I could have been too tired to scrapbook. In fact, I was pretty punchy. But I’m in the middle of a project I really want to finish.

If we hadn’t had our gathering, it’s not even that I would have come home and gone right to bed. I’d have probably wasted three of the four hours playing around on Facebook. I simply chose to use my time on one of my favorite hobbies instead of blowing it.

You know exactly what I’m talking about, right? We all have things we say we want to do – and at the end of the day, the week, the month, the year, how far are you toward those goals? Even if you’ve made progress, do you sometimes look back at the end of the day and wonder how you spent that time?

I dare you to watch any one of the Olympic athletes and think about whether they have to ask themselves that question!

Your challenge: Really ponder this: What do you MOST want to accomplish outside of your work this year? Is it a crafting project, a destination to visit, a particular sporting feat, an acquisition for a collection?

Now think about this: How do you MOST OFTEN waste time? Is it surfing Facebook or Twitter? Watching that NCIS rerun marathon for the fifth time this month? Wandering around the mall?

This week, make a commitment to “time swap” those two things. Next time you sit down intending to watch TV, commit to doing 15 minutes of practice or research or crafting instead.

3. If you’re passionate about what you do, you’ll find the mental strength.

In my lifetime, there’s one Olympic moment I remember more than any other.

I don’t think most people can really understand the mental strength it must have taken Kerri Strug to run, vault, twist and land on an already injured ankle in that 1996 competition. We talk about the physical way in which that was taxing, but try to get in her head as she’s doing it.

I like to think I’m a pretty tough chick – but I can’t put myself in her place.

Experts said afterward that she must have known she could be doing permanent damage to her body. While I obviously can’t say for sure if that’s true, if so, I can sympathize – in college, I gave up playing tennis, a sport I enjoyed, in all but the most casual way – after being warned about the damage I’d already done to my knees.

I liked tennis – but I didn’t love it. Not enough to increase the likelihood of knee surgery, and not enough to suffer through the pain after a tough match.

Tae kwon do is different. I’m fortunate enough to practice on thick mats – and to have instructors who are understanding when my knees aren’t holding up to a particular exercise. That said, many of my tournaments are held on solid concrete – and I’ve certainly given my knees a beating in order to participate.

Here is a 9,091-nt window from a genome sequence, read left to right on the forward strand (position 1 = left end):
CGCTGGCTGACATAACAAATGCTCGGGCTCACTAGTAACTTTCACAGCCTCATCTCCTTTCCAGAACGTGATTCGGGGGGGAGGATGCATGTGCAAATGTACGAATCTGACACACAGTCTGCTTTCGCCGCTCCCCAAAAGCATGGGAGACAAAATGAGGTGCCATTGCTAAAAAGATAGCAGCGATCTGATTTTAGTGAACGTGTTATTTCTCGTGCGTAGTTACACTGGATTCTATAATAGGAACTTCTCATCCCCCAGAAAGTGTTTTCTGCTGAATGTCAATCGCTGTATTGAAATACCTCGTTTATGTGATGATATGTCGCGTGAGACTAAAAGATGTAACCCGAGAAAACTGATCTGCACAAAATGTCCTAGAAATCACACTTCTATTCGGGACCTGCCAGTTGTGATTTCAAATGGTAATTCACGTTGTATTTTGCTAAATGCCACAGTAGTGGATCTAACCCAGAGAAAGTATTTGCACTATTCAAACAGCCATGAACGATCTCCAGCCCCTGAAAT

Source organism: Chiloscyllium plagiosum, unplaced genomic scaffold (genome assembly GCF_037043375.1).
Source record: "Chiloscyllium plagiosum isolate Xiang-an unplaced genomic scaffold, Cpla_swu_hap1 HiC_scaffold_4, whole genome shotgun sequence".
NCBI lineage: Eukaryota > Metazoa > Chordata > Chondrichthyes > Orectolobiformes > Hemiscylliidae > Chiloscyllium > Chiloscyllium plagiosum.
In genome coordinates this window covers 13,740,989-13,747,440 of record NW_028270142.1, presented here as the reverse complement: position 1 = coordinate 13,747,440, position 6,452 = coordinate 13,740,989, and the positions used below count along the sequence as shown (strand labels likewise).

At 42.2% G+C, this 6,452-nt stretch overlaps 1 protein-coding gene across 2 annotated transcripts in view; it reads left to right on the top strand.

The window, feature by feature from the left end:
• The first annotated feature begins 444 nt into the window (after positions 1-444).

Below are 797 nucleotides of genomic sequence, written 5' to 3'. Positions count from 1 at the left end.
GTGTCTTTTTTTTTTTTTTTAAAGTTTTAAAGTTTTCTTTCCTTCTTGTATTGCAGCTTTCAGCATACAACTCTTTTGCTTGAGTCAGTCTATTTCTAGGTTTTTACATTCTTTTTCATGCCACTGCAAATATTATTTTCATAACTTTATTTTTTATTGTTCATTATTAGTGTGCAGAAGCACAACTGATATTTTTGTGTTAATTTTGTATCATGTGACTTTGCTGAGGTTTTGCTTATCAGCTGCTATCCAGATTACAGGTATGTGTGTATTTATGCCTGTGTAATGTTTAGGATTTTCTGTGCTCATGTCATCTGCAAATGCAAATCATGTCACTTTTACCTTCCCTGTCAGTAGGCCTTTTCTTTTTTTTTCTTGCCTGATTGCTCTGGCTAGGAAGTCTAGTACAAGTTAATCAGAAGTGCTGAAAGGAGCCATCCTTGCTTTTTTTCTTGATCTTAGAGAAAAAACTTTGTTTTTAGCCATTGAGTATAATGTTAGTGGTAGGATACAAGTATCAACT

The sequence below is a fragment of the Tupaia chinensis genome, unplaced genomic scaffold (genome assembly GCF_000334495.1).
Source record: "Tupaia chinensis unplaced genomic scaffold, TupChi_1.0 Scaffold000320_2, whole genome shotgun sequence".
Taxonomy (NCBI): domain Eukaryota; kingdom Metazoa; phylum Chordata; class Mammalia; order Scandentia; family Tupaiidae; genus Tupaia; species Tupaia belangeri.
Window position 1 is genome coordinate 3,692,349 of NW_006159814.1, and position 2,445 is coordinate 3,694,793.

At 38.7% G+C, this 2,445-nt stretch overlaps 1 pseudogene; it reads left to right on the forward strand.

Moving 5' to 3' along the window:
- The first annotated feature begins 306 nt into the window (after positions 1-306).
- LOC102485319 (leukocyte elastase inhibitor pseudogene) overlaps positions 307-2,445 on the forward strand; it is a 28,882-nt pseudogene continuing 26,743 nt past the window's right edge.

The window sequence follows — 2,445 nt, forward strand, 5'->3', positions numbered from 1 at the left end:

Physical hobbies – sports and so on – make an obvious example of dedication, but it’s no less present in other hobbies.Β The funny thing about things you do for fun is that they can sometimes feel like an awful lot of work.

Some days, I look at the box of family photos I’m trying to scrapbook and think, “They can sit a shoebox for the next decade.”

I have a friend who, along with her husband, is trying to ride every roller coaster in North America. Some days, I know she thinks, “Man, just once I’d love to plan our vacation without having to consider what coasters are along the way.”

If you don’t love what you’re doing, it’s hard to stay motivated. I’ve talked about that in the context of debt repayment – if you don’t have a good “why,” it’s so easy to get derailed. On the other hand, when your “why” gets big enough, you suddenly realize the power you have to overcome obstacles.

Your mental strength is the truest measure of your passion. If you can say to yourself, “Yes, I like this enough to sacrifice XYZ” – whether that sacrifice is in the form of pain in your knees or a few less hours of sleep or a few more hours worked at a part time job – that’s passion.

Your challenge: Think back to the thing you most want to accomplish outside of work this year that we talked about above. I want you to have, written down and visible, a commitment to WHY you want to do that.

I want to finish scrapbooking my mother’s family album (her pictures from childhood and from HER parents) THIS YEAR. My mom is in pretty good health, but she is 77. It’s important to me that I use the time I have to get her memories written down to preserve them for my daughter and, hopefully, HER future children.

That’s a “big WHY.” When I look at it that way, I actually realize I want to prioritize this project above my tae kwon do advancement, even though I could be less than a year away from my first-degree black belt. But I know the black belt can happen two or three years from now if it needs to.